Why Your Origin Story Matters

origin story

When the Oral Roberts University basketball team generated so much excitement during the Sweet Sixteen at the NCAA men’s basketball finals, I was reminded of the importance of our origin story. I remembered an incident many years ago when I was directing the national television ministry for the university founder, Oral Roberts.

Often when Oral would preach, he would tell the story of his dramatic healing of tuberculosis when he was a young man. Back in those days, there were few treatments, so Oral’s case was considered terminal. I’ll save you the details, but needless to say, his struggle and eventual healing made a powerful and compelling story – a story he was always ready to tell.

But he told the story over and over – so much that frankly, I got tired of hearing it.

I actually pulled him aside one day and said, “Oral, give the TB story a rest. People are tired of hearing about it.” Fortunately, he ignored me, and it was years later before I realized that I was a complete idiot.

Why Your Origin Story Matters

1. The story of how God healed him and eventually launched him into ministry – became the cornerstone of his brand story – and his entire ministry.

When people heard that story, they realized that if God could do that for Oral, he could do it for them. It inspired a generation of men and women to reconsider faith in a God who still worked miracles.

2. Since that time, I’ve seen the power and impact of origin stories over and over.

People are simply fascinated in how people launched a company, founded a nonprofit, or started a great church. People never tire of discovering what turned someone’s life around, turned them away from drugs or alcohol, or changed the direction of their life.

You see it everywhere you look. When it comes to collecting comic books, the origin stories of super heroes are often the most valuable. It’s the reason so many people meet business leaders and ask “How did you get your start?” Biographies and memoirs are the #1 selling category of hardcover books on Amazon. In fact, biography is so popular that it’s expanded way beyond books. Along with documentary films, a staple of Hollywood are feature films based on the lives of famous people. That popularity has led to the growth of TV channels dedicated to biography, including A&E, The Biography Channel, and The History Channel.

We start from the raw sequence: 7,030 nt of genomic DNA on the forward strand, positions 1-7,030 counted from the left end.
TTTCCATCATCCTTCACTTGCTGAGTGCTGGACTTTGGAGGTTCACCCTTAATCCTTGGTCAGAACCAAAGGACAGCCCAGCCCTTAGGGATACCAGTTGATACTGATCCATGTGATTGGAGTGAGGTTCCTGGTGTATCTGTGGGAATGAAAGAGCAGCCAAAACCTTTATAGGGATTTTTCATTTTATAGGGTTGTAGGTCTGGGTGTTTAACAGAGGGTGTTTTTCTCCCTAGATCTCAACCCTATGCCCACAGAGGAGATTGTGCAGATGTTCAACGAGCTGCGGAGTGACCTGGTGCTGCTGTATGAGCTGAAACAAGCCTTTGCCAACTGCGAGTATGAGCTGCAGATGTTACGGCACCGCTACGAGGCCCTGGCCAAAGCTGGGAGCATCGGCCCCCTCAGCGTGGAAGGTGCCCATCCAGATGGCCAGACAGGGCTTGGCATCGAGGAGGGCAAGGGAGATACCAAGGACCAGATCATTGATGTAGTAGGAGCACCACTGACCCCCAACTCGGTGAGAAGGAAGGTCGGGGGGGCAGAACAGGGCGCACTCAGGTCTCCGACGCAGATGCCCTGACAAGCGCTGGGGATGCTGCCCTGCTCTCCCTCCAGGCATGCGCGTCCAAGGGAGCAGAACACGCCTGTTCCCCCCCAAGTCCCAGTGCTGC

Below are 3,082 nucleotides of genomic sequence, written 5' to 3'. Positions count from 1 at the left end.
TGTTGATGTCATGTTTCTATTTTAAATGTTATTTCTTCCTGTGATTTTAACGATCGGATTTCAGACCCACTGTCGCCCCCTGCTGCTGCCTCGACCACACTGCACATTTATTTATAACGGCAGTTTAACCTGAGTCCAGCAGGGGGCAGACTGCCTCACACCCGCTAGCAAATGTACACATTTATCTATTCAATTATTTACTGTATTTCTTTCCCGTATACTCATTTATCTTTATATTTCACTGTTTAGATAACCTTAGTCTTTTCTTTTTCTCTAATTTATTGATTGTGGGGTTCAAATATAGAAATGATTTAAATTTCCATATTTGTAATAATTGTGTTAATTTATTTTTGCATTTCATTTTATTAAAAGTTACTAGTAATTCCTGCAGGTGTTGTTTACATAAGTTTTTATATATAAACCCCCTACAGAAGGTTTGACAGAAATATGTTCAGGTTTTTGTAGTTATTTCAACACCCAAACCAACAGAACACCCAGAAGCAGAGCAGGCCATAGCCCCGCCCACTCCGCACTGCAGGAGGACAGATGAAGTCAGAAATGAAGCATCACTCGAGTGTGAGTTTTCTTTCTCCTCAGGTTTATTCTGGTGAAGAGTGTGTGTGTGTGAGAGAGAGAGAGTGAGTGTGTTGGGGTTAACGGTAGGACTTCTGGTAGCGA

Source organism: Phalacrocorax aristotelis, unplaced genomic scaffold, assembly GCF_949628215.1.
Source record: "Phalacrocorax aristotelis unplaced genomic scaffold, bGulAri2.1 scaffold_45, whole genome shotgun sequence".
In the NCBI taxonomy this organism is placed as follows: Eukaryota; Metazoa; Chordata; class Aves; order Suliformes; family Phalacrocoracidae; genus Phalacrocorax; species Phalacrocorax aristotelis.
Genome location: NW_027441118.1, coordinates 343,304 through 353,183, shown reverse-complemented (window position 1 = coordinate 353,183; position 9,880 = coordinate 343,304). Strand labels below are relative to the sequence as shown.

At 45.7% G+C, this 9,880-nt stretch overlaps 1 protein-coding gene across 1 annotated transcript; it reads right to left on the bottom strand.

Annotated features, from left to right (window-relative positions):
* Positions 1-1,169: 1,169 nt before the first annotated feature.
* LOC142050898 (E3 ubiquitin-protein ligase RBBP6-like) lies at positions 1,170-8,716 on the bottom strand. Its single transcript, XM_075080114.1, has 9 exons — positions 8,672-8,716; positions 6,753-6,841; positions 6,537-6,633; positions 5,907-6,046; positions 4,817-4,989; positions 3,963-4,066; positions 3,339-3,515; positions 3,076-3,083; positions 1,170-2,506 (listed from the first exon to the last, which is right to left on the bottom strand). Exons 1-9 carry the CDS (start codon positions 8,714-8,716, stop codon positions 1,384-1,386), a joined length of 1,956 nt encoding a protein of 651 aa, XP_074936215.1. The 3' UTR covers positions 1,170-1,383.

3. It’s also become a cornerstone of recovery programs.

Heroes in Recovery contributor Nadine Herring has seen the great power in the telling of these stories:

“The most powerful thing I’ve experienced … in sharing my story is that it allows people who have been suffering in silence to step forward and ask for help,” says Herring. “There’s something about reading or hearing about someone who has gone through what you’re going through and making it to the other side that lets you know that it is possible, you’re not alone, and there is help for you if you want it.”

4.  It’s time to start sharing your origin story.

If you have a message that needs to be told, how you got started is a great place to begin. If you want to share you faith with a friend, tell them how you met God. If you’re advertising a business or nonprofit, make the origin story a key part of the strategy.

5. Don’t be afraid of telling it over and over again.

People working with you may get sick of hearing it like I did with Oral Roberts. But for those on the outside, there’s nothing quite as compelling or inspiring.

 

This article about the importance of your origin story originally appeared here, and is used by permission.

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Phil Cooke is the founder and CEO of Cooke Media Group in Los Angeles (CookeMediaGroup.com) where his team helps church, ministry, and nonprofit organizations engage the culture more effectively through media. He's a filmmaker, media consultant, and author of "Unique: Telling Your Story in the Age of Brands and Social Media."